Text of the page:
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VENTURA COUNTY NEWS | VENTURA COUNTY LIFE

Perks Could Be Pay Dirt for Teachers

May 24, 2000|Steve Chawkins

We've got to do something about these bloated paychecks!

(Editor's note: Absolutely.)

Of course, the stories are commonplace by now.

There are the computer geniuses who buy tropical islands, where they raise rare orchids, which they fly to the mainland in corporate jets and rush from the airport in their personal stretch limos, just in time for the Junior Prom.

There are the cast members of "Friends," who will waltz off with more than $44 million each for the next two seasons of plopping down on soft couches inhabited by other gorgeous 20-somethings, drinking lots of coffee and having lots of sex.

But now there's a clever proposal from Sacramento that should calm the needles on every citizen's Indignometer: Gov. Gray Davis wants to exempt teachers from the state income tax.

What a marvelous idea! Tax Break for Teacher allows teachers more money without giving them a raise. This way, they won't get swelled heads and expect raises each and every decade.

(For the record, the program would give the most experienced teachers an exemption as high as $1,350--roughly the amount earned by an actor on "Friends" every 1.5 seconds.)

Of course, the idea has a few pitfalls.

For one thing, it invites lengthy and forlorn responses from other public employees, especially county supervisors, who are masters of the genre. "Don't we matter, too?" they'll ask. "Are teachers the only ones around here who do public service? Do you have any idea how many night meetings we attend, how many miles we drive, how many ribbons we cut, how many rivers we part, how many lepers we cure . . . ?"

Hal Vick, director of the teachers union in the Simi and Conejo districts, acknowledged that teachers need a host of benefits that money can't buy.

"But the greatest educational reform of all is raising salaries," he said. "In this country, there's a direct correlation between what you pay and the quality you get."

Even so, a tax exemption is so innovative . . . so outside-the-box . . . so New Economy! By offering teachers a break for being teachers, Davis places them in the same category as people who hold mortgages, have kids and give their old clunkers to charity. And that's exciting!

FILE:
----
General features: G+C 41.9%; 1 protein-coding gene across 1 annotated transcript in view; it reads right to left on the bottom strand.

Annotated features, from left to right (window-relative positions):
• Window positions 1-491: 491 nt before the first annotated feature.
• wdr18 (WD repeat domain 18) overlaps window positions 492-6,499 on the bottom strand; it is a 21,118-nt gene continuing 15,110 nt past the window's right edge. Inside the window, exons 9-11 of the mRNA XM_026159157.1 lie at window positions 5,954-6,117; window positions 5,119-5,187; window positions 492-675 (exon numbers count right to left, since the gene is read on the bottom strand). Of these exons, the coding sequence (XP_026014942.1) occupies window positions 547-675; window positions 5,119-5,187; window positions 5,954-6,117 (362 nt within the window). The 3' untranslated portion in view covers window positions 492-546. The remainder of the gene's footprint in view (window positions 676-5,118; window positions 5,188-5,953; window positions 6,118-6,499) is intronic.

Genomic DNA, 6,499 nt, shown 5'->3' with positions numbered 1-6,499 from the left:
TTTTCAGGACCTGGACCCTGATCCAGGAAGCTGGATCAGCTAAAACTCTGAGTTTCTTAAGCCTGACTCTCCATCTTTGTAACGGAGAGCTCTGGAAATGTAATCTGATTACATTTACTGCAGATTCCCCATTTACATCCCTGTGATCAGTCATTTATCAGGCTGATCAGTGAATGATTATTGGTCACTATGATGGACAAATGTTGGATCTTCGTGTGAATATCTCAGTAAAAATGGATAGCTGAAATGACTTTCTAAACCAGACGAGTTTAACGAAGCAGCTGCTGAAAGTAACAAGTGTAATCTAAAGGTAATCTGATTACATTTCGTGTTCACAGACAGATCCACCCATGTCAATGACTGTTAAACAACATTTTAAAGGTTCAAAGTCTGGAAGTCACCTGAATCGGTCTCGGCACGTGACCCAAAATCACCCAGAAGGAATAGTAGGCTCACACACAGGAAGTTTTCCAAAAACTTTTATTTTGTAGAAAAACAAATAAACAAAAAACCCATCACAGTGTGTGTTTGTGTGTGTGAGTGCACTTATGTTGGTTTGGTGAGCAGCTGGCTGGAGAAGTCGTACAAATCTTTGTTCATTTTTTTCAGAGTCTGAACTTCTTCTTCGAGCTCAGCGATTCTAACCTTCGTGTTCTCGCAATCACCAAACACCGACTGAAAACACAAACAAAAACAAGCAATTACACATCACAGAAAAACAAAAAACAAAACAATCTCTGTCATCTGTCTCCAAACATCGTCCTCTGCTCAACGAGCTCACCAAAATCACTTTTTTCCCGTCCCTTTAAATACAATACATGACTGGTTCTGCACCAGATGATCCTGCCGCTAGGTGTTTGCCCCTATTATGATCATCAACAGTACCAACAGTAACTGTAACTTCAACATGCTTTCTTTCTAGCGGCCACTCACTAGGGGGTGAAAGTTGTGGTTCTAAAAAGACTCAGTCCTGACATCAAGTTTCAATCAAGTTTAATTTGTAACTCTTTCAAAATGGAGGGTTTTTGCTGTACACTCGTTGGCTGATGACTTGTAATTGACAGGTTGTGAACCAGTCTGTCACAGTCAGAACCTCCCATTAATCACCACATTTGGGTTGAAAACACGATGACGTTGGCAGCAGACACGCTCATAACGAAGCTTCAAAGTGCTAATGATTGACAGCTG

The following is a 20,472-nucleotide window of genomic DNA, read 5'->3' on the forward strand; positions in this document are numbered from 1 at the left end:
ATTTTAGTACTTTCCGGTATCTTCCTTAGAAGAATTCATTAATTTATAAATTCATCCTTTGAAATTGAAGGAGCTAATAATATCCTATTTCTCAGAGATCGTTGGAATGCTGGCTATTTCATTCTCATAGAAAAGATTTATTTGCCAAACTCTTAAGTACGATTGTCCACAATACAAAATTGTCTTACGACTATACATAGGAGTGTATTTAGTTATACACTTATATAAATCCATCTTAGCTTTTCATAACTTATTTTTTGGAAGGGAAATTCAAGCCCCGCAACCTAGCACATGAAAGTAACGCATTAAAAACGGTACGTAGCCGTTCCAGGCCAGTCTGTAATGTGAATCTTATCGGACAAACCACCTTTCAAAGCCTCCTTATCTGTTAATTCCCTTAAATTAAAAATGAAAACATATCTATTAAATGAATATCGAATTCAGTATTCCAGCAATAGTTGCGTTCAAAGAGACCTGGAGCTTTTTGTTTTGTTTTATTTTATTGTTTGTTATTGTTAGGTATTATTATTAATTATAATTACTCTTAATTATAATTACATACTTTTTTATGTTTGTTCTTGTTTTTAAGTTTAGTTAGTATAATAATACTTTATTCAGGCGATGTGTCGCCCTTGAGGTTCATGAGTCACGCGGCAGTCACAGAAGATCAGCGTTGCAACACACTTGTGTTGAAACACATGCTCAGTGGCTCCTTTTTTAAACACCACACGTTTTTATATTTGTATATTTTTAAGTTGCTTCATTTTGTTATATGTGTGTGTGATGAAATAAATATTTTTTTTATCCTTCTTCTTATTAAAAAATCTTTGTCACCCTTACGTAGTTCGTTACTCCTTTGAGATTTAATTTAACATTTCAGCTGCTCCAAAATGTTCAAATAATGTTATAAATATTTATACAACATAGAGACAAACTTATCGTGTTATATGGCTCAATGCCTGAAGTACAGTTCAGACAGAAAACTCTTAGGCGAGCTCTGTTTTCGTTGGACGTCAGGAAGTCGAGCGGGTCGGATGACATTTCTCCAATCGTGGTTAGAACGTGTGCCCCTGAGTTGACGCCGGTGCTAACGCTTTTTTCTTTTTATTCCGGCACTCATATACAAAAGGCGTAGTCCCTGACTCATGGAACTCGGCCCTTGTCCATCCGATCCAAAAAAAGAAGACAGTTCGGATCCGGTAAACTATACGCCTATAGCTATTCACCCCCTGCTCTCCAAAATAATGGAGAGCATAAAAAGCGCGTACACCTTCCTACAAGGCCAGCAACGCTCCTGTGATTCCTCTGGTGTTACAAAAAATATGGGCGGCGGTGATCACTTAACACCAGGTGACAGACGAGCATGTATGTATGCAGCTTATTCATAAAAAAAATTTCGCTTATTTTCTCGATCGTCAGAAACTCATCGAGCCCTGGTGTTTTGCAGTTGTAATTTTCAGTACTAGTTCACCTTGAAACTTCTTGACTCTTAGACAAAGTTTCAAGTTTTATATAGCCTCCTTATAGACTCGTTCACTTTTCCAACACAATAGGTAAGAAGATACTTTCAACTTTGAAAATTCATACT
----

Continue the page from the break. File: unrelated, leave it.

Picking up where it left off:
Here are a few other rewards he might offer teachers without stooping to the obvious and doling out--Ugh! the expression so smacks of the marketplace--cash.

* Great Parking: Under this exciting new program, teachers would be compensated with designated parking spaces at every shopping mall in the state. Teachers would receive a '3Rs' parking placard, which they would hang from the rear-view mirror when they go shopping or to their part-time jobs in the food court.

* No Sale!: How many teachers wouldn't be grateful to the state for exempting them from taking part in their schools' semiannual Beg-a-Thon? Come to think of it, how many parents would be willing to pay just a bit more in taxes instead of hassling co-workers and relatives to buy greeting cards, wrapping paper, peanut brittle, magazine subscriptions and all the other junk driving Jason and Jennifer into premature sales?

* For Art's Sake: By arrangement with the great auction houses, teachers would receive sizable discounts every time they buy Renaissance paintings valued at $5 million or more. This should go a long way toward ending all the grousing about the schools trashing their art programs!

* Free Tickets to "Friends": Teachers would see up close how other artists have allowed themselves to be commercialized by accepting compensation as corrupting as actual money. It might be a hard apple to swallow, but they'll be better off for it.

*

Steve Chawkins can be reached at 653-7561 or at steve.chawkins@latimes.com.

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